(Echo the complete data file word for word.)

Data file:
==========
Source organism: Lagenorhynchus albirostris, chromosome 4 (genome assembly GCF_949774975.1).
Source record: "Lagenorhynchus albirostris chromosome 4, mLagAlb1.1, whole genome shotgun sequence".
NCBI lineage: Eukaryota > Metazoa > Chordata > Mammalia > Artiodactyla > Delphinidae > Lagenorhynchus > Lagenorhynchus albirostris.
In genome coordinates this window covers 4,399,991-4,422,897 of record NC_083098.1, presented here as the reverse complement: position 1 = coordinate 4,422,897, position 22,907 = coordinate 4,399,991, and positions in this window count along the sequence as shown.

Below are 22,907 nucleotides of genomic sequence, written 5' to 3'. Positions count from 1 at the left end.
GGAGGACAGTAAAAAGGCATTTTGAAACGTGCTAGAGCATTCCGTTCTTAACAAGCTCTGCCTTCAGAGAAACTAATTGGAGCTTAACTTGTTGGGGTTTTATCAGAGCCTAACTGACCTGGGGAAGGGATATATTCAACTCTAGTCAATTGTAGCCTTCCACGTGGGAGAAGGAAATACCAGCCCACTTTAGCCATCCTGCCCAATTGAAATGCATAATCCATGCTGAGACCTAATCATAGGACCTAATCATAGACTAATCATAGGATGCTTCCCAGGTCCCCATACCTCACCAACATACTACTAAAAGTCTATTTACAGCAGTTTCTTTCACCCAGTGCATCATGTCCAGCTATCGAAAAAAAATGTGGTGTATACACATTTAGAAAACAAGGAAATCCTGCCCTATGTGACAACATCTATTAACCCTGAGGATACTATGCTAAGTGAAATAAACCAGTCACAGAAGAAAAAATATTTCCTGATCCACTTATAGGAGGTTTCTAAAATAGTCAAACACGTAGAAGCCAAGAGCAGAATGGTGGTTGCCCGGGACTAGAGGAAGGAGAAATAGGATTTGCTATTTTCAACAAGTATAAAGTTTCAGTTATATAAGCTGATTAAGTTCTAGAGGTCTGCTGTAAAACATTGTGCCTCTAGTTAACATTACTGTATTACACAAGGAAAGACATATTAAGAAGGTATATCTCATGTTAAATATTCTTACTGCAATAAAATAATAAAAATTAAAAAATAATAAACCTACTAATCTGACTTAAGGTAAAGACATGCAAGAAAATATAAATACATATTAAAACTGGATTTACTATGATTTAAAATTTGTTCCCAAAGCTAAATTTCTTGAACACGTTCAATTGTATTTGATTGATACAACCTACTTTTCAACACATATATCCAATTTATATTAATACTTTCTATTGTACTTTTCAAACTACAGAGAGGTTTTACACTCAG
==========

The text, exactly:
Source organism: Lagenorhynchus albirostris, chromosome 4 (genome assembly GCF_949774975.1).
Source record: "Lagenorhynchus albirostris chromosome 4, mLagAlb1.1, whole genome shotgun sequence".
NCBI lineage: Eukaryota > Metazoa > Chordata > Mammalia > Artiodactyla > Delphinidae > Lagenorhynchus > Lagenorhynchus albirostris.
In genome coordinates this window covers 4,399,991-4,422,897 of record NC_083098.1, presented here as the reverse complement: position 1 = coordinate 4,422,897, position 22,907 = coordinate 4,399,991, and positions in this window count along the sequence as shown.

Below are 22,907 nucleotides of genomic sequence, written 5' to 3'. Positions count from 1 at the left end.
GGAGGACAGTAAAAAGGCATTTTGAAACGTGCTAGAGCATTCCGTTCTTAACAAGCTCTGCCTTCAGAGAAACTAATTGGAGCTTAACTTGTTGGGGTTTTATCAGAGCCTAACTGACCTGGGGAAGGGATATATTCAACTCTAGTCAATTGTAGCCTTCCACGTGGGAGAAGGAAATACCAGCCCACTTTAGCCATCCTGCCCAATTGAAATGCATAATCCATGCTGAGACCTAATCATAGGACCTAATCATAGACTAATCATAGGATGCTTCCCAGGTCCCCATACCTCACCAACATACTACTAAAAGTCTATTTACAGCAGTTTCTTTCACCCAGTGCATCATGTCCAGCTATCGAAAAAAAATGTGGTGTATACACATTTAGAAAACAAGGAAATCCTGCCCTATGTGACAACATCTATTAACCCTGAGGATACTATGCTAAGTGAAATAAACCAGTCACAGAAGAAAAAATATTTCCTGATCCACTTATAGGAGGTTTCTAAAATAGTCAAACACGTAGAAGCCAAGAGCAGAATGGTGGTTGCCCGGGACTAGAGGAAGGAGAAATAGGATTTGCTATTTTCAACAAGTATAAAGTTTCAGTTATATAAGCTGATTAAGTTCTAGAGGTCTGCTGTAAAACATTGTGCCTCTAGTTAACATTACTGTATTACACAAGGAAAGACATATTAAGAAGGTATATCTCATGTTAAATATTCTTACTGCAATAAAATAATAAAAATTAAAAAATAATAAACCTACTAATCTGACTTAAGGTAAAGACATGCAAGAAAATATAAATACATATTAAAACTGGATTTACTATGATTTAAAATTTGTTCCCAAAGCTAAATTTCTTGAACACGTTCAATTGTATTTGATTGATACAACCTACTTTTCAACACATATATCCAATTTATATTAATACTTTCTATTGTACTTTTCAAACTACAGAGAGGTTTTACACTCAG